Later, as a young journalist, I learned that the Marlborough Estate had been bought in 1920, as an investment by the trustees of a local charity – The Dewsbury Schools Endowed Trust.

This charity is still in existence and doing fine work. In the early days it was overseen by the old County Borough of Dewsbury, a duty which was later transferred to Kirklees Council.

Considering that the Marlborough Estate was bought initially by the local authority, it wasn’t surprising those early tenants were employed in some capacity by the council, mainly those working in education.

When the Marlborough Estate was put on the market in 1920, the auctioneer chosen to deal with the matter was Herbert Pickersgill.

The advert he placed in the newspaper read:

“A very select and charming freehold estate, situated in a secluded position within one mile of the Market Place and Railway stations of Dewsbury, consisting of an exceedingly well-appointed and modern built, Gentleman’s Residence, known as Marlborough House, together with six very attractive residential terrace houses, known as Marlborough Terrace.

“These all enjoy a southern aspect and are approached by a long Carriage Drive, and stand in the midst of choice gardens and park-like grounds, having a total area of over six acres.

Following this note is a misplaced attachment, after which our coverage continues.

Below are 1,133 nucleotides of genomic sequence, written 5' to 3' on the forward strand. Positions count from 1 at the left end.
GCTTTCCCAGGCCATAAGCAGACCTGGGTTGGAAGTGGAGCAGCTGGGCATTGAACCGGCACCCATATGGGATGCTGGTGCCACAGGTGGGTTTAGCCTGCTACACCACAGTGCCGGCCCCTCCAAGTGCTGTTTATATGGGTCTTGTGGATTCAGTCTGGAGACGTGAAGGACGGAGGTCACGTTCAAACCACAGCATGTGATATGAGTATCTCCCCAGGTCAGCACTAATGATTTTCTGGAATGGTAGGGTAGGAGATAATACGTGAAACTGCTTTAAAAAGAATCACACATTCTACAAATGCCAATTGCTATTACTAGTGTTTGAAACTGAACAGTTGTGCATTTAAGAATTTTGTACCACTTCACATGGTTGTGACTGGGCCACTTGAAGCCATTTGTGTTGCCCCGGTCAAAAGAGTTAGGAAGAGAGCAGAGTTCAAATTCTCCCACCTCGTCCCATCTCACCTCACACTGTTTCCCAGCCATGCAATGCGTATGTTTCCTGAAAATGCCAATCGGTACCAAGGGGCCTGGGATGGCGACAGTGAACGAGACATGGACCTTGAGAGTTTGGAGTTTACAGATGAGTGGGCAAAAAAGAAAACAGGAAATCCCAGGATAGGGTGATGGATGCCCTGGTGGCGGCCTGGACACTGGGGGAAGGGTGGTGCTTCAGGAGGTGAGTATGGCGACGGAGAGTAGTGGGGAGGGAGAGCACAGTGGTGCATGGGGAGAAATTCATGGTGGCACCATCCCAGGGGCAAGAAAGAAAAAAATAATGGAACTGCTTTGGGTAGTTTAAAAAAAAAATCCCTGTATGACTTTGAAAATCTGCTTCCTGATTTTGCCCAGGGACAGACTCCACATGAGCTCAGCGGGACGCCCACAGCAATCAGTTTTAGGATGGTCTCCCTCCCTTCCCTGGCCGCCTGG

“The outbuildings comprise very excellent stabling and garage, a stone-built Porter’s Lodge, three cottages and various minor buildings.

“The estate will be offered in one lot, and failing a sale, will be offered in the following or such lots as may be decided on.

“LOT 1 - the valuable freehold of a very substantially stone-built and well appointed gentleman’s residence known as Marlborough House, now in the occupation of Dr T O Halliwell.

“The accommodation provides: dining room, drawing room, breakfast room, five bedrooms, dressing room, fully equipped bathroom, an excellent kitchen, a butler’s pantry and commodious cellaring.

“All the rooms are exceedingly large, very lofty and remarkably well lighted, and the interior fitments are of a superior character, and in keeping with the structure.